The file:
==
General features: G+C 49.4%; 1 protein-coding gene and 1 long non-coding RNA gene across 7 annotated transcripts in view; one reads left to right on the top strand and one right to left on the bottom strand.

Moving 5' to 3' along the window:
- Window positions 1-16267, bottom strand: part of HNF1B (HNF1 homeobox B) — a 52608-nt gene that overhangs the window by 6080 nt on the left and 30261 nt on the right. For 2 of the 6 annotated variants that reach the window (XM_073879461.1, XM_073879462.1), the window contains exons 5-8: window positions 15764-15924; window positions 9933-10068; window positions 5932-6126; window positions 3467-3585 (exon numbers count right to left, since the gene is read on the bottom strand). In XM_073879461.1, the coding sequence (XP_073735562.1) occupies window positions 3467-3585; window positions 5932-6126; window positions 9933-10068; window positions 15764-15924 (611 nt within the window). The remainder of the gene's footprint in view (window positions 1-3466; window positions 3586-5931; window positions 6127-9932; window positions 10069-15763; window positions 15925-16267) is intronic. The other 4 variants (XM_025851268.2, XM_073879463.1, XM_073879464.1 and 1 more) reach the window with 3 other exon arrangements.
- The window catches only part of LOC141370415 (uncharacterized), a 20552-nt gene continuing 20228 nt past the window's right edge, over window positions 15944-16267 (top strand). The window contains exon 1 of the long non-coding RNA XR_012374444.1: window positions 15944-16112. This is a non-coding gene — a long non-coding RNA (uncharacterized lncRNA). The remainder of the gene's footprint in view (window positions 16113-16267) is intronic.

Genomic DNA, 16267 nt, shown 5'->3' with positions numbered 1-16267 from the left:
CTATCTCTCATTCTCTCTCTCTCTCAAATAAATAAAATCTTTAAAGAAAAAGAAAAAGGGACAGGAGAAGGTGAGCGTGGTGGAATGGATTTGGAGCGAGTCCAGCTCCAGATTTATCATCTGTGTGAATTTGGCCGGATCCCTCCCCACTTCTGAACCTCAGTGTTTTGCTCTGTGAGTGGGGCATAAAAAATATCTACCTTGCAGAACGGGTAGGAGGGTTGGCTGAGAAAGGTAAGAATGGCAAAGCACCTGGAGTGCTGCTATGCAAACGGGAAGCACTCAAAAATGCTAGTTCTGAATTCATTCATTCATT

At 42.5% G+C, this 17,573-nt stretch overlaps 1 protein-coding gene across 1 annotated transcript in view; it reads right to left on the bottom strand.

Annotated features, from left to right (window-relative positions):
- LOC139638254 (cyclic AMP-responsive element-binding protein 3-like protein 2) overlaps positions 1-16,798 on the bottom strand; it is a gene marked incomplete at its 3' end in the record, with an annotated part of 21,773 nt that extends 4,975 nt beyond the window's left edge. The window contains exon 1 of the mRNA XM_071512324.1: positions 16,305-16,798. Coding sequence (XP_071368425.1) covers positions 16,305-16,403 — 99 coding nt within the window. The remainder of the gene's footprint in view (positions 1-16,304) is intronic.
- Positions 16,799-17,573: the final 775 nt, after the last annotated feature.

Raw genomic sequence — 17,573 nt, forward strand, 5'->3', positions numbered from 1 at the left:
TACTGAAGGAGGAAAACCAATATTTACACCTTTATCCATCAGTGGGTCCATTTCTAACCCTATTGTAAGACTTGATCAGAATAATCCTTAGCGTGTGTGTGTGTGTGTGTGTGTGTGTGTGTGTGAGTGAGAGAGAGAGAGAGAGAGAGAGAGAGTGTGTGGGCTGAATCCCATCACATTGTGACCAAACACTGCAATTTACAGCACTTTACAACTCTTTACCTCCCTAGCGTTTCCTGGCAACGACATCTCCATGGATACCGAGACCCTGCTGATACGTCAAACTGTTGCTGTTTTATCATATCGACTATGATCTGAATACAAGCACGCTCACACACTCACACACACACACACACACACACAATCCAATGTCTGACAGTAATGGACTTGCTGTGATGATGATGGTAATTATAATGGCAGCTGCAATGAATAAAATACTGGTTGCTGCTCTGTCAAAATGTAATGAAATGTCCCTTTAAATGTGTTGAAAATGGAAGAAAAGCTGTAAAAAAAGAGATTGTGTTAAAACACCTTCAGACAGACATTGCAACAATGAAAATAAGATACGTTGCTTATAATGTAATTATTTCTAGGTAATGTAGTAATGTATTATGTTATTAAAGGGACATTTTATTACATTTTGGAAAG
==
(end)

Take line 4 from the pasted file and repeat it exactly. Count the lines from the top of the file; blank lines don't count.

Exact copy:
- The window catches only part of LOC141370415 (uncharacterized), a 20552-nt gene continuing 20228 nt past the window's right edge, over window positions 15944-16267 (top strand). The window contains exon 1 of the long non-coding RNA XR_012374444.1: window positions 15944-16112. This is a non-coding gene — a long non-coding RNA (uncharacterized lncRNA). The remainder of the gene's footprint in view (window positions 16113-16267) is intronic.